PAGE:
By John BurtonOCEANPORT – What will happen with the Mazza property on Port Au Peck Avenue remains undetermined for now.Attorney Robert Inglima Jr., representing 275 Port Au Peck Associates, LLC this week submitted a letter to the borough planning/zoning board, withdrawing his client’s application for the property which the board began hearing last month.In his brief letter, Inglima asked that the board to dismiss the application without prejudice at this time, in expectation that the applicant’s principal, James Mazza, may be “refiling of same or a substantially similar application in the future.”Mazza was seeking a use variance to eventually use the property to construct two single family homes on the front portion of the site, and establish what he called an equestrian center, with plans to build a 20,000-square-foot, 10-stall barn with an exercise area to board horses with more than 4 acres of the property.The board on Tuesday evening voted to allow the applicant to withdraw the application without prejudice. According to board attorney Rick DeNoia, it is the applicant’s right to receive it and “should they want to come back to the board at another time there is no impediment,” given the board’s without prejudice designation.But Board Chairman Christopher Widdis pointed out at Tuesday’s meeting that should the application return, “It would be treated as a new application,” starting from the beginning.Inglima’s letter did not offer a reason for the withdrawal. But some who are familiar with the situation offered some insight, sensing Mazza felt the April 12th hearing, where the applicant’s environmental expert testified as to the contamination and proposed remediation of the nearly 6 ½-acre property didn’t go as well as Mazza had hoped; and Mazza is maybe looking for additional time to address the contamination and the requirements for the site put in place by the state Department of Environmental Protection (DEP).Inglima, who was not in attendance at Tuesday’s hearing, did not immediately return a phone call to his Ho-Ho-Kus office on Wednesday.Karen Long, a residential neighbor who is opposed to the proposal, suspected the application’s withdrawal concerns the extent of the work to clean up the contamination.Long’s opposition’s is that the proposed use is too expansive for the location. “It’s just overkill,” she said. She had concerns what disturbing the location to remediate and develop the site would mean in the way of releasing contaminates into the area environment.The property has long been vacant and has over the decades been used for discarded construction debris, including shingles containing asbestos, a prohibited carcinogenic.This article was originally published in the May 12-19 edition of the Two River Times newspaper.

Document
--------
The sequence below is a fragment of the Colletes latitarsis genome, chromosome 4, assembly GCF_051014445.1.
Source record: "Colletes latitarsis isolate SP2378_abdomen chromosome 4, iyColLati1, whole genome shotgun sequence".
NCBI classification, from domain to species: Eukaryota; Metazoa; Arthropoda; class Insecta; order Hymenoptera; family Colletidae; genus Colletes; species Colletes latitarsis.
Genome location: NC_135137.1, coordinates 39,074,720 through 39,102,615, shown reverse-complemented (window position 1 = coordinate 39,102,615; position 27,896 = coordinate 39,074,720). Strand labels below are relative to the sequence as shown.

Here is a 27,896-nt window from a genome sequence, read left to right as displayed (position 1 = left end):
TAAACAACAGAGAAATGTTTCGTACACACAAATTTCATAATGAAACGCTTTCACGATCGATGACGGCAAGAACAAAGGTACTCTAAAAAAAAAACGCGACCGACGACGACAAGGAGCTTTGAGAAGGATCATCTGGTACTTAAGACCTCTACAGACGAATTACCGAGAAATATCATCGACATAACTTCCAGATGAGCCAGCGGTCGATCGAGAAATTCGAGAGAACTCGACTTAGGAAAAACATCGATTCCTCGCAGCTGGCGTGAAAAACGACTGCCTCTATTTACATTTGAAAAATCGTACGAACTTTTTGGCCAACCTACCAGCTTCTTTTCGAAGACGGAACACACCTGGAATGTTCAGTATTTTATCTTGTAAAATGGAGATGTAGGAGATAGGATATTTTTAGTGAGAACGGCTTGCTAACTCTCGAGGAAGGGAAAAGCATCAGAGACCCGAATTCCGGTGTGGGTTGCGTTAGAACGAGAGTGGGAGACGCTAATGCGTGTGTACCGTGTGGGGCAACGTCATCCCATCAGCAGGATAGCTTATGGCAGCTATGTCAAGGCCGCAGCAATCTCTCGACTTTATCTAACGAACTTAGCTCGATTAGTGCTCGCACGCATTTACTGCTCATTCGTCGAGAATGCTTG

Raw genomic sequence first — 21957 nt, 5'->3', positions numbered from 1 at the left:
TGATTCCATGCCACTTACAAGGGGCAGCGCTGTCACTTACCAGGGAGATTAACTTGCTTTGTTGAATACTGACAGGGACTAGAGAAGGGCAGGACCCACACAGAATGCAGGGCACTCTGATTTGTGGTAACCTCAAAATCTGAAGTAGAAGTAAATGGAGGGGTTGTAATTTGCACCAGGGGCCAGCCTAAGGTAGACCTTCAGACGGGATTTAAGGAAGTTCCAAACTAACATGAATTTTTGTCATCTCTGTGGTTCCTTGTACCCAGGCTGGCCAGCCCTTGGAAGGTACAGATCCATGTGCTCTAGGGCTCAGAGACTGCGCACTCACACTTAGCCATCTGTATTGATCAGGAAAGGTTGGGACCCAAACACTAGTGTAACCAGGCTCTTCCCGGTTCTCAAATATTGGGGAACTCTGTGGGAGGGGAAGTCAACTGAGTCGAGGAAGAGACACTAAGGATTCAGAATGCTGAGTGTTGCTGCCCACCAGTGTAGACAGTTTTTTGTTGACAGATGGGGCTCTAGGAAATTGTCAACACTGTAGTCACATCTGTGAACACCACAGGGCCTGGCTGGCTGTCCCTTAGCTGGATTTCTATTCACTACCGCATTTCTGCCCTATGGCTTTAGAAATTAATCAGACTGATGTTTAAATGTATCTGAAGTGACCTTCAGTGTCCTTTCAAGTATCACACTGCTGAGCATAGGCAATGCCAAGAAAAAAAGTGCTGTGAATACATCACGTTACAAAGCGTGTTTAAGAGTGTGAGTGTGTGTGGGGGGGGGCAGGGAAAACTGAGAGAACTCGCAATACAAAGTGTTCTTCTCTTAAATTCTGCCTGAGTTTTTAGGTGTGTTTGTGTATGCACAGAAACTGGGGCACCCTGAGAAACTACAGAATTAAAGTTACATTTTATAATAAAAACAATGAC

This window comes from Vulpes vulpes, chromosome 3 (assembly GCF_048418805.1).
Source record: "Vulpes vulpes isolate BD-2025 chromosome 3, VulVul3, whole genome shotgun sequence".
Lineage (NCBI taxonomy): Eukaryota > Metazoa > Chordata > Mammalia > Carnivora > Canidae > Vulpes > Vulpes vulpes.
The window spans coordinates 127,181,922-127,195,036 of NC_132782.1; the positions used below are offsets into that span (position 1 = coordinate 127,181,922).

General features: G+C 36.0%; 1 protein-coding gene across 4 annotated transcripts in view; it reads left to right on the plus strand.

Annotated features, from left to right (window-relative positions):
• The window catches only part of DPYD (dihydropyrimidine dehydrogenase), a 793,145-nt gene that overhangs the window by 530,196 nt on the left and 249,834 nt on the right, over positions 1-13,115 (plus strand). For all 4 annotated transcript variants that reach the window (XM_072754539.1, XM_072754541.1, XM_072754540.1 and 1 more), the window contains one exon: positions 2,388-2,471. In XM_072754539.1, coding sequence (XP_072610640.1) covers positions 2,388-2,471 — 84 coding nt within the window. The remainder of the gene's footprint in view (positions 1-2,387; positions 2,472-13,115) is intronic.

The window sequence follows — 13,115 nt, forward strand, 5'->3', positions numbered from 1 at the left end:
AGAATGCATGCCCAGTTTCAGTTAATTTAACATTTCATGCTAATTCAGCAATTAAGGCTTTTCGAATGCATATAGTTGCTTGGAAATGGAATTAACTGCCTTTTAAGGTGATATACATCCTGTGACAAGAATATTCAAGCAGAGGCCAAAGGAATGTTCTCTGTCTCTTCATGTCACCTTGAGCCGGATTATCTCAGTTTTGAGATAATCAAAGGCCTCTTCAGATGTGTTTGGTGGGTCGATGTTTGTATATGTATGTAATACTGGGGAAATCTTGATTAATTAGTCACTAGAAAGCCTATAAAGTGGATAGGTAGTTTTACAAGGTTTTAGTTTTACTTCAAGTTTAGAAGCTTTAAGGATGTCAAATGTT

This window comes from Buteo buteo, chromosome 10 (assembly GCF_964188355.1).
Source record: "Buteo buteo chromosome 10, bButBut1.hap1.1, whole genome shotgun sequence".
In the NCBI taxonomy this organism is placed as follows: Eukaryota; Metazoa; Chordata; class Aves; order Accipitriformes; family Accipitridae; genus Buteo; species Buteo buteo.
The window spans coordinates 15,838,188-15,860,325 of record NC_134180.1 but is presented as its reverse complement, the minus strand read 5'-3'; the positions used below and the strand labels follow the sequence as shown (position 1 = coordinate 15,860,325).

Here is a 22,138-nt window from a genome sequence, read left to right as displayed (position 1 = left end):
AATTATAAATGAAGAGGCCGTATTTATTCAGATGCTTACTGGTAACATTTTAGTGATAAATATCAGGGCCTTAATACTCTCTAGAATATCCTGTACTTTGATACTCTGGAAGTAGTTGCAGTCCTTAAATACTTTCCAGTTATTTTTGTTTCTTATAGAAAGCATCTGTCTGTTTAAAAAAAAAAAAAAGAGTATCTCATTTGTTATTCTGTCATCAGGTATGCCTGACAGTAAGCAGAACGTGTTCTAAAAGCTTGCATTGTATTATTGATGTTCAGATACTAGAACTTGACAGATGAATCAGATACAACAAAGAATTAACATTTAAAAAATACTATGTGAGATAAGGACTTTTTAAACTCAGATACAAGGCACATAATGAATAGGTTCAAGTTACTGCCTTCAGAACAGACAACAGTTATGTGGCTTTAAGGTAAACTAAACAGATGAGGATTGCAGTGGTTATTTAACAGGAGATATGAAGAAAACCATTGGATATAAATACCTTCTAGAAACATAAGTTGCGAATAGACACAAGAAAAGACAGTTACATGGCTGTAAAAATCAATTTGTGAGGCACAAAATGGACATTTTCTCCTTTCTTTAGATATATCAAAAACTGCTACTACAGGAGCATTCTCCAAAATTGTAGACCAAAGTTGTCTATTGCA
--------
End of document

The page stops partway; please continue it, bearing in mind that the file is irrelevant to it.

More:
“I think we’ll have to see how she comes out of the race. The Breeders’ Cup is always an option. We’d run her in the Distaff. If Beholder decides to run in the Classic, that may make our decision easier, but we’ll have to see how she comes out of the race before we make those decisions.” -30- MARTIN JONES, MY SWEET ADDICTION, SECOND: “She ran her heart out. Mike rode a great race. That’s where she likes to be. He got her very comfortable and she really gave it all she had. She just ran into a champion today. RICHARD MANDELLA, BEHOLDER, WINNER: “It really was pretty much what I had hoped for from her. I hate to say ‘easy,’ but it really did look easy.”Mentioned she went a little wide on the first turn: “Gary didn’t want any trouble. He just kept her in the clear and had a nice workout.”Asked if she would run next in the Breeders’ Cup Classic against males on Oct. 31 at Keeneland: “That would be the plan. Anything can change and nothing’s in stone, but as of now there’s no reason not to think of that.“She needed to run because she had nothing but rest since the Pacific Classic (Aug. 22). She had one good workout, the rest was just rest, so she needed the race or a really good work or several good works. I actually thought with the (high) temperatures, maybe I shouldn’t run. Then I thought, if I scratch her, something else could come up, then everything would be messed up, so I stuck with it and I’m glad I did.”“I’ll spend next week thinking about when to ship her. I don’t know what I’m going to do. I’ll get a feel for it in a couple days and go from there.” Asked if it was fair to ask if Beholder is as good or better than any horse he’s trained: “She’s good. She’s really, really good.” B. WAYNE HUGHES, OWNER, BEHOLDER: “He left something in the tank. Gary told me he never asked her to run today.”Regarding a potential showdown with American Pharoah in the Breeders’ Cup Classic: “My thought is I’d like to see what happens when that takes place. He’s a very good horse. He’s one of a kind. But he’s a colt–that’s his disadvantage (laughing).”When asked if Beholder is better now at age five than she’s ever been: “Richard says he might’ve been holding her back all these years.”Regarding the likelihood of a 6-year-old campaign in 2016: “If she’s sound and everything’s perfect, the answer is yes. We’re having so much fun…how could I ever top this?” TRAINER QUOTES NOTES: Owner B. Wayne Hughes resides in Lexington, Ky. JOCKEY QUOTES GARY STEVENS, BEHOLDER, WINNER: “Richard has a big smile on his face. He told me yesterday, ‘I want to win but by no means do I want to knock her out.’ We couldn’t have scripted it any better. I told him that he might have to tack-walk her in the morning because she pulled up full of it.”“She’s by far the most intelligent animal I’ve ever been around and when I say animal I’m not just talking about horses, she’s so intelligent. She knows what her job is and she enjoys it; she literally loves what she’s doing. She has a great cardiovascular system but that big brain between her ears is what makes her different and special.“The heat was weighing on Richard’s mind and was weighing on my mind the last couple of days. We didn’t want a tough race. First, because the Breeders’ Cup is coming up and it’s going to be the toughest race of her life and with the heat, you’re always wondering how much it’s going to knock them out.“When I pulled her up that’s the first time she’s ever pulled me back to the Winners’ Circle almost like she knew she needed to get off the track but she was that fresh after the race still. It couldn’t have gone any better.“I’m serious when I talk about the job Santa Anita has done, especially handling today. They have a new ventilation system that they put in the saddling enclosure that keeps the air moving with big fans and keeps the air cool. We had a breeze today which has helped and they made the post parades super short which has helped a lot.“I’m not going to make any predictions but I can’t wait to get to Keeneland. I just hope everybody shows up like they did today. I’m excited about the Classic; I think that I’ll probably feel less pressure going into the Classic than what I felt today. Going into today I knew we had to get through this one as easy as possible and it was! Now it’s Richard’s job to keep her the way she is for another month. I was stressed, but more stressed about the weather than anything else. She handled it well.”MIKE SMITH, MY SWEET ADDICTION, SECOND: “I feel like I won (laughing). I wanted to get second … well, the W if we could, but we all knew who was in there, and to run second to that mare is really a good thing. I was just proud of the way she acted today. She just did everything right, but we ran against Beholder. My mare’s talented. I know they’re using this race for a prep and Gary doesn’t want to do too much going into the Breeders’ Cup. So therefore he stayed with me and really carried me along. My mare ran well – she really dug in, and I couldn’t be any prouder of her.”